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NJ Tom

Is it worth the chance on a used guitar with this modification?

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post-70988-068976200 1521202175_thumb.jpgI'm considering a used J-45 that has a 'Bridge Doctor' installed. The guitar has a brass pin installed on the G string only.

 

Is this some kind of hocus-pocus modification, a solution in search of a problem? The price of the guitar is right but I have reservations about the value of this mod. How easy is it uninstall by the average person with no luthier skills?

 

http://www.stewmac.com/Luthier_Tools/Tools_by_Job/Tools_for_Bridges/JLD_Bridge_Doctor.html

 

Thanks in advance

Edited by NJ Tom

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One of those things installed would be a sure indicator that something is wrong with the guitar, either something perhaps fixable short term (humidity related perhaps?), or long term. My guess is long term, not fixable...

 

When you say the price is right, does that mean considering a long term issue with the bridge, or as if the guitar had no issue at all? Personally, I would only consider this guitar if it sounded fine, AND the price was VERY right! [biggrin]

 

Lars

Edited by Lars68
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As Lars says, that is a device made to correct a rolled bridge (bellied top), not a good thing in an acoustic guitar. I say run away, regardless of price.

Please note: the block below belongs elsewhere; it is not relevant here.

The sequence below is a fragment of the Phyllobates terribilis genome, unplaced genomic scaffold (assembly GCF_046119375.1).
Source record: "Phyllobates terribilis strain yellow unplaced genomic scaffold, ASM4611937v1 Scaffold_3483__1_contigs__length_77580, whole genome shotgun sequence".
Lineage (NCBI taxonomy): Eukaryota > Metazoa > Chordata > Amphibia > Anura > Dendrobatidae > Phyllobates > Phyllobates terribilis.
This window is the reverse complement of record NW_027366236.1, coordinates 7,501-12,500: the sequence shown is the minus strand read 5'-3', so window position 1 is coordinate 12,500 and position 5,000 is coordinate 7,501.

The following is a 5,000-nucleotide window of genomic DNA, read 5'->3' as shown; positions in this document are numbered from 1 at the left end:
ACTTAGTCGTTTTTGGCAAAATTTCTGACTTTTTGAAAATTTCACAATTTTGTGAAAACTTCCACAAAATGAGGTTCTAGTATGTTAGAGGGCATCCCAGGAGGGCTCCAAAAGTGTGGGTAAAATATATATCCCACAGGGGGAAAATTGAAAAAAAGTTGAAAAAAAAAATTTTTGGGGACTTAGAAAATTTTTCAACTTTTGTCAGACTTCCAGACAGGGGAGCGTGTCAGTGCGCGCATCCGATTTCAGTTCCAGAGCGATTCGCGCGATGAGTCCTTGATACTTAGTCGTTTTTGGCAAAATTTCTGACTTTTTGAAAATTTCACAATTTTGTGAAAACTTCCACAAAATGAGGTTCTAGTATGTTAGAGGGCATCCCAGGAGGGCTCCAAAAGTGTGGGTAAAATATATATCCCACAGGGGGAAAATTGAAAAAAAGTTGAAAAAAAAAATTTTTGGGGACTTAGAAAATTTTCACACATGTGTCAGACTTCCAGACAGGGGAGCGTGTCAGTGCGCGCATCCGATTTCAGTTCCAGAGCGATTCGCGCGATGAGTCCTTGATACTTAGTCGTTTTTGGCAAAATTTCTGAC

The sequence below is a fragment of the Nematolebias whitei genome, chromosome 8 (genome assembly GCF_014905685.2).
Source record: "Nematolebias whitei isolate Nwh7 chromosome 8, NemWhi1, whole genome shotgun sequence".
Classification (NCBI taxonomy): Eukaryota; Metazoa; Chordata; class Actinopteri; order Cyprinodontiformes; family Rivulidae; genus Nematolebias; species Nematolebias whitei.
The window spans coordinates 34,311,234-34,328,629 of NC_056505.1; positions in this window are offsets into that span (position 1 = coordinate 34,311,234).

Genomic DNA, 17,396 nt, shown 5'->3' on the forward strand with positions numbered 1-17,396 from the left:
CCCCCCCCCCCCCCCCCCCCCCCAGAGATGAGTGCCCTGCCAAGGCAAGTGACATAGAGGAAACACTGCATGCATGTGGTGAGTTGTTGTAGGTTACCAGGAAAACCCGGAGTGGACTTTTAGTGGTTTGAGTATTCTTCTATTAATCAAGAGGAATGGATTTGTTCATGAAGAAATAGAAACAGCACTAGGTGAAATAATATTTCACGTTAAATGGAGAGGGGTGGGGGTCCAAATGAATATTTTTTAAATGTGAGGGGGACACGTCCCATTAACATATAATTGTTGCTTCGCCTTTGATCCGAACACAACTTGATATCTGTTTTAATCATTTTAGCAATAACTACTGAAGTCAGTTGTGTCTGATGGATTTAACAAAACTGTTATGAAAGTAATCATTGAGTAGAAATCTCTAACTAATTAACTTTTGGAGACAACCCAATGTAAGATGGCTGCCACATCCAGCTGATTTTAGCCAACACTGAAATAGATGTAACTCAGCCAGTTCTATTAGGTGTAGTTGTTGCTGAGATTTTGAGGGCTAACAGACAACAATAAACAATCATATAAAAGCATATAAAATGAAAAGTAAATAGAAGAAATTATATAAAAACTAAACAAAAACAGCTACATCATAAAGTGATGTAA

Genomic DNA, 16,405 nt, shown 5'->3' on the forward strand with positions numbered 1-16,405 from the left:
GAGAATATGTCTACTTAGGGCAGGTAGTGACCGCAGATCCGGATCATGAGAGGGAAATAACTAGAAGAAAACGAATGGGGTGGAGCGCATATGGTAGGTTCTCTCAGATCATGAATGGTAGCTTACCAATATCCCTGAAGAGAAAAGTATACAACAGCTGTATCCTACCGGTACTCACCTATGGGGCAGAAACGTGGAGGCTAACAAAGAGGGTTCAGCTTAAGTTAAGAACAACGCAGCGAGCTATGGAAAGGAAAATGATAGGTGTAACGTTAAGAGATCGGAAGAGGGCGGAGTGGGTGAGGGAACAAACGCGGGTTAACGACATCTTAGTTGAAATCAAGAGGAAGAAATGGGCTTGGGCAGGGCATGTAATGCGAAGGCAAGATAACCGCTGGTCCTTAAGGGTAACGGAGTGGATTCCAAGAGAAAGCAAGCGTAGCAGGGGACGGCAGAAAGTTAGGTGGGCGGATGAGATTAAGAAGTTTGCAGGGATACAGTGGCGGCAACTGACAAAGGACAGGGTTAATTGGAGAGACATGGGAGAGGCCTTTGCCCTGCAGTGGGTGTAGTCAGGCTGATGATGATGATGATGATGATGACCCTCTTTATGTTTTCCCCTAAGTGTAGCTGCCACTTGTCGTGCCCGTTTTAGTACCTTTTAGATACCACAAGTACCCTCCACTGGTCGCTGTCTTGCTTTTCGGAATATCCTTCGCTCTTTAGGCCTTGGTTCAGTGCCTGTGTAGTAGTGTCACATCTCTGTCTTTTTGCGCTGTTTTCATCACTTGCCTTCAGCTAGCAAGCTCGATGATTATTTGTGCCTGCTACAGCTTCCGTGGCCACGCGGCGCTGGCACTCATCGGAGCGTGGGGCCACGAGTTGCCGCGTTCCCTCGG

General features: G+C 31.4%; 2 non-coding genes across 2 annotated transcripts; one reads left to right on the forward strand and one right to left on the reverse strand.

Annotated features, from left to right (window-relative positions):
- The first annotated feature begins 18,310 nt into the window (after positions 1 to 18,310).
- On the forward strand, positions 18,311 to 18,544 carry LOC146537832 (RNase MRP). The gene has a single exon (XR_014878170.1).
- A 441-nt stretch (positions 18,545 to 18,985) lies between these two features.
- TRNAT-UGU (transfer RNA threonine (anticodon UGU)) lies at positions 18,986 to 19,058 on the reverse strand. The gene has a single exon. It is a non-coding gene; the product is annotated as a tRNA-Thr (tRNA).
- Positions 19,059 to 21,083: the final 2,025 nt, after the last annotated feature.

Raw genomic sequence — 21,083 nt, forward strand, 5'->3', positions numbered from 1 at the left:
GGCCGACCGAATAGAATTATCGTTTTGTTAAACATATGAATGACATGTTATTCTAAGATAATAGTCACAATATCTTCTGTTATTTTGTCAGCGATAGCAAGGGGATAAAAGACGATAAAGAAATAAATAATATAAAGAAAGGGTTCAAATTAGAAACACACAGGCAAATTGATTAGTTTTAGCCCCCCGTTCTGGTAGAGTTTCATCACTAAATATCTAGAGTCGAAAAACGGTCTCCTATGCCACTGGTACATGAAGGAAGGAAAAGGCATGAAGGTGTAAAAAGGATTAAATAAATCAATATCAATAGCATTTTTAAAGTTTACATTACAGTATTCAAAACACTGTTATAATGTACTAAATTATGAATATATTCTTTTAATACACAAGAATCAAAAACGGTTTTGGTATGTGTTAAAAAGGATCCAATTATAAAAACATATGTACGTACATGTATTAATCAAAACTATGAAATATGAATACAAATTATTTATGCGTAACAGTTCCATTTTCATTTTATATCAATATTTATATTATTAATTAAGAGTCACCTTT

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This is a device I would install on a guitar that I wanted to sell. Now.

 

I've made two of them, one on a 1960s Suzuki 12 string and another on an Applause. The Suzuki was a basket case I rebuilt in 1994 so I can't attest to any tone change. I wouldn't have dared put string tension on it without something shoring it up. The Applause, I did have a chance to compare before and after, plus I had others to compare it to. I can't say it changed the tone, although one would think it would have all kinds of detrimental effect.

 

There are enough J-45s out there where you don't have to buy one with a crutch inside. Unless of course you fall in love with it in spite.

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One of those things installed would be a sure indicator that something is wrong with the guitar, either something perhaps fixable short term (humidity related perhaps?), or long term. My guess is long term, not fixable...

 

 

Not necessarily although the older the guitar the more likely the Bridge Doctor is there as a cure rather than a preventative measure.

Breedlove installs a Bridge Doctor or an almost identical truss system as part of the build of their higher quality guitars. I also know guys who almost immediately install them in new guitars, particularly 12 strings. One of those an ounce of prevention things.

Edited by zombywoof

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My 1953 J-45 had one of these when I bought it. To keep the top down and straighten things out.

Thus it was a bit of risk to remove it after a year or something, but it had to be done.

 

And yes, the top bulged back up, yet nothing cracked and the new convexity didn't influence intonation.

In fact it freed the guitar signicantly and made it respond like a normal acoustic. Before it was clearly inhibited and stiff.